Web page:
American man trapped in Turkish cave offers hopeful glimpse inside with video message

15:17 09.09.2023

An international team of over 170 rescuers has embarked on a complex operation to evacuate a New York cave researcher who fell ill more than 3,000 feet underground in Turkey's Morca cave. Speleologist Mark Dickey, 40, fell ill with gastrointestinal bleeding on September 2 while on a mapping expedition. The rescue effort, led by Turkey's Disaster and Emergency Management Directorate (AFAD), has established a medical relay system throughout the cave to aid Dickey. The operation to move Dickey from his camp at 1040 meters to the camp at 700 meters began on Saturday, but it is expected to take a week or more to get him to the surface, depending on his condition.

Rescuers have set up small "medical camps" throughout the cave shaft with a "mini laboratory" to monitor Dickey's condition as he is evacuated. The teams have been rotating, with a doctor and three or four others monitoring Dickey's health. Dickey had been vomiting, bleeding, and losing fluid from his stomach, but doctors have administered IV fluids and at least four liters of blood. His condition has stabilized, and he has even managed to eat food.

The cave has been divided into seven levels for Dickey's evacuation, with different rescue teams responsible for each section. The biggest question is whether Dickey will be able to leave the cave on his own two feet, with assistance, or if he will need to be carried out on a stretcher. If he needs to be carried out on a stretcher, it could prolong the operation to up to 10 days.

Communication with Dickey has been challenging due to inoperable phone lines in the cave. Experienced cavers are relaying communication between ground-level rescuers and Dickey, but it takes approximately eight hours each way. The temperature in the cave ranges from 39 to 42 degrees, adding to the difficulties faced by the rescuers.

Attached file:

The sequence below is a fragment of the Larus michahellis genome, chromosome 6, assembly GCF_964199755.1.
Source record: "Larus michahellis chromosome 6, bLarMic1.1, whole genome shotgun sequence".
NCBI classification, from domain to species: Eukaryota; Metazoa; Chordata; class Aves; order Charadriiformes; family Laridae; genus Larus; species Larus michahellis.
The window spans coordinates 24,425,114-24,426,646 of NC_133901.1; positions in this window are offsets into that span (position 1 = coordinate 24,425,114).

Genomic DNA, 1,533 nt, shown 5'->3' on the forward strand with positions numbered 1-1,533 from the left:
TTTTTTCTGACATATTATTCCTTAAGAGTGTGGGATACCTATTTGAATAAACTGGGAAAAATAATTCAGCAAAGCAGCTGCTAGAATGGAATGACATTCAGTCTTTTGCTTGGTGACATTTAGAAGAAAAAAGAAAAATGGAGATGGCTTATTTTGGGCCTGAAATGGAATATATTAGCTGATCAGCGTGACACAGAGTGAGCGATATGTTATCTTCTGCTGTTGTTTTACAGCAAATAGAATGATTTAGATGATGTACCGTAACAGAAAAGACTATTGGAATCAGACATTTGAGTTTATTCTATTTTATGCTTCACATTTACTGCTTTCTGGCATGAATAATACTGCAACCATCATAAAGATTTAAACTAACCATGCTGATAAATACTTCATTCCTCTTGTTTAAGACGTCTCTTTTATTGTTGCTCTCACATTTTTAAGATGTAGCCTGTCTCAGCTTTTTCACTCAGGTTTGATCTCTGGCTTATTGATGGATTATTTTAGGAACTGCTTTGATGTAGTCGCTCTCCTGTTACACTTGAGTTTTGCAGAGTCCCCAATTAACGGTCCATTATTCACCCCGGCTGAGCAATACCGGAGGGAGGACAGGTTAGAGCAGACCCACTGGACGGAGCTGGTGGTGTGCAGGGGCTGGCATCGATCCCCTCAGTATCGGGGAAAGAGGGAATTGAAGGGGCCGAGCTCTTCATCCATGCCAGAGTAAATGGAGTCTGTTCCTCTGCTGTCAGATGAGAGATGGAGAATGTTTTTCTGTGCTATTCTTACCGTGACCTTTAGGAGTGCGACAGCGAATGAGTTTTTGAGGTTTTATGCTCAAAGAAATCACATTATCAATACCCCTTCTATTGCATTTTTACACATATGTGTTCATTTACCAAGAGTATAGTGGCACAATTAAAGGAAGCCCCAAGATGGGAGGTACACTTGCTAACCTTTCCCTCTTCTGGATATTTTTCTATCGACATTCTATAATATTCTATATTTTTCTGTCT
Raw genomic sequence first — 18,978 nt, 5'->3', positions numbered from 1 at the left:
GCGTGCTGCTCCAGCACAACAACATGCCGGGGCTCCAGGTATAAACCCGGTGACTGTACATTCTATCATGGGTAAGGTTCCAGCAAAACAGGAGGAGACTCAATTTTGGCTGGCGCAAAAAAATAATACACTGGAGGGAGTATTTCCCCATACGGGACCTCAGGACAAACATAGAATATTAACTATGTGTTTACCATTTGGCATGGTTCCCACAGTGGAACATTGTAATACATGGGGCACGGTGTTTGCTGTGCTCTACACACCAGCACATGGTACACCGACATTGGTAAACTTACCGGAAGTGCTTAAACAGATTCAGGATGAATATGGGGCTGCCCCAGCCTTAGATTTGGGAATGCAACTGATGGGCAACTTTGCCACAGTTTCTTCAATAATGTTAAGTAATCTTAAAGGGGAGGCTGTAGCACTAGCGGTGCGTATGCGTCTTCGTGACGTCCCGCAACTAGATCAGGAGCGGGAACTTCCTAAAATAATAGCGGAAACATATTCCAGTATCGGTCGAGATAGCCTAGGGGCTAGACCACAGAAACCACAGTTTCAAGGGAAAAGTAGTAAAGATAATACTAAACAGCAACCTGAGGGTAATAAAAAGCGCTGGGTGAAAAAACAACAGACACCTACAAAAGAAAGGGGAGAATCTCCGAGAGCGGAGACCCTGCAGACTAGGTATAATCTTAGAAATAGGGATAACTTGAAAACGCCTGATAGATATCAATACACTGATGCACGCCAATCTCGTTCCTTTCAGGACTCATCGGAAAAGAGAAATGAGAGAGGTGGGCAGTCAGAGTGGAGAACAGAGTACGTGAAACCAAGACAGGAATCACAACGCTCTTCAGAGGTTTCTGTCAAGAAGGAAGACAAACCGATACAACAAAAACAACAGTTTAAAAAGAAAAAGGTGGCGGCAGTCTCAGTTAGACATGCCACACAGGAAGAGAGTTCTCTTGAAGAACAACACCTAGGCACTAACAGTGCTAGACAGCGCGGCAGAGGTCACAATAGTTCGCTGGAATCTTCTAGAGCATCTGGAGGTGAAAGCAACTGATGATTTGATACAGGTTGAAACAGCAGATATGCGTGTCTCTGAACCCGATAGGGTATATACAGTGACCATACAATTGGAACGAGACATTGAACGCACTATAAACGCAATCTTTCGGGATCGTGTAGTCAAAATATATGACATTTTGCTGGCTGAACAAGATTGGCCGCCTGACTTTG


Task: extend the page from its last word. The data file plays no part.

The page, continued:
Despite the challenges, Dickey remains hopeful and thankful for the response from the caving community and the Turkish government. In a video message shared by Turkey's communications directorate, Dickey expressed his gratitude for the quick response and the medical supplies that saved his life. While he is still not fully healed on the inside, he is staying alert and awaiting help.

The rescue teams are preparing several bivouac points for Dickey and the rescuers to rest during their return. Passages within the cave are being widened to facilitate a safer extraction, and the danger of falling rocks due to the work is being addressed by the rescue teams. The physical toll on Dickey and the psychological impact of being trapped for an extended period are concerns for the rescuers.

The extraction is expected to begin on Saturday or Sunday, but the timeline will depend on Dickey's condition and the progress made during the widening of passages. Rescuers from Bulgaria, Croatia, Hungary, Italy, Poland, and Turkey are working together to ensure the successful evacuation of Dickey. His parents expressed their gratitude to the rescuers, stating that their prayers are being answered and that they are incredibly thankful for the life-saving efforts.

The operation to evacuate Dickey is considered one of the largest cave rescues in the world, both logistically and technically. The international team of rescuers is determined to bring Dickey safely back to the surface, providing him with the medical care he needs after his challenging ordeal deep underground.

/ Saturday, September 9, 2023, 3:17 PM /

themes:  New York (state)

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